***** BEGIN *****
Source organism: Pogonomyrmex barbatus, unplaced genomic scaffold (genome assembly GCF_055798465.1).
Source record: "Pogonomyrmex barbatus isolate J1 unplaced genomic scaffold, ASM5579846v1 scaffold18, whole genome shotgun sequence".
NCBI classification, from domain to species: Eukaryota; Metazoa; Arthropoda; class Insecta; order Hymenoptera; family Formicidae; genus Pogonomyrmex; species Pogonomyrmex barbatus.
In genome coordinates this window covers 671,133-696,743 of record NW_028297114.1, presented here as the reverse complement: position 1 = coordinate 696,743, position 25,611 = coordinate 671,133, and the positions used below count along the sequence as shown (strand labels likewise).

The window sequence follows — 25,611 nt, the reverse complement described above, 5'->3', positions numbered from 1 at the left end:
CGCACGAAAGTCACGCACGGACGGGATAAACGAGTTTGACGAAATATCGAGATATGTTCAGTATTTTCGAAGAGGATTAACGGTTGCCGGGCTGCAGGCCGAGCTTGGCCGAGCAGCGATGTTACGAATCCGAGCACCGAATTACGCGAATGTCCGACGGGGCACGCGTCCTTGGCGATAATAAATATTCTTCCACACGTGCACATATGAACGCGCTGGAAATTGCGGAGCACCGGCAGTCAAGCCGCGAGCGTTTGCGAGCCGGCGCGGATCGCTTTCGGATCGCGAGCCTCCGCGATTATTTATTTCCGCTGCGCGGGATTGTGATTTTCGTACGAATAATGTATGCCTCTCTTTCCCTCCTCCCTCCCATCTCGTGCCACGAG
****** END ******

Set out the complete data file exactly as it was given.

Source organism: Pogonomyrmex barbatus, unplaced genomic scaffold (genome assembly GCF_055798465.1).
Source record: "Pogonomyrmex barbatus isolate J1 unplaced genomic scaffold, ASM5579846v1 scaffold18, whole genome shotgun sequence".
NCBI classification, from domain to species: Eukaryota; Metazoa; Arthropoda; class Insecta; order Hymenoptera; family Formicidae; genus Pogonomyrmex; species Pogonomyrmex barbatus.
In genome coordinates this window covers 671,133-696,743 of record NW_028297114.1, presented here as the reverse complement: position 1 = coordinate 696,743, position 25,611 = coordinate 671,133, and the positions used below count along the sequence as shown (strand labels likewise).

The window sequence follows — 25,611 nt, the reverse complement described above, 5'->3', positions numbered from 1 at the left end:
CGCACGAAAGTCACGCACGGACGGGATAAACGAGTTTGACGAAATATCGAGATATGTTCAGTATTTTCGAAGAGGATTAACGGTTGCCGGGCTGCAGGCCGAGCTTGGCCGAGCAGCGATGTTACGAATCCGAGCACCGAATTACGCGAATGTCCGACGGGGCACGCGTCCTTGGCGATAATAAATATTCTTCCACACGTGCACATATGAACGCGCTGGAAATTGCGGAGCACCGGCAGTCAAGCCGCGAGCGTTTGCGAGCCGGCGCGGATCGCTTTCGGATCGCGAGCCTCCGCGATTATTTATTTCCGCTGCGCGGGATTGTGATTTTCGTACGAATAATGTATGCCTCTCTTTCCCTCCTCCCTCCCATCTCGTGCCACGAG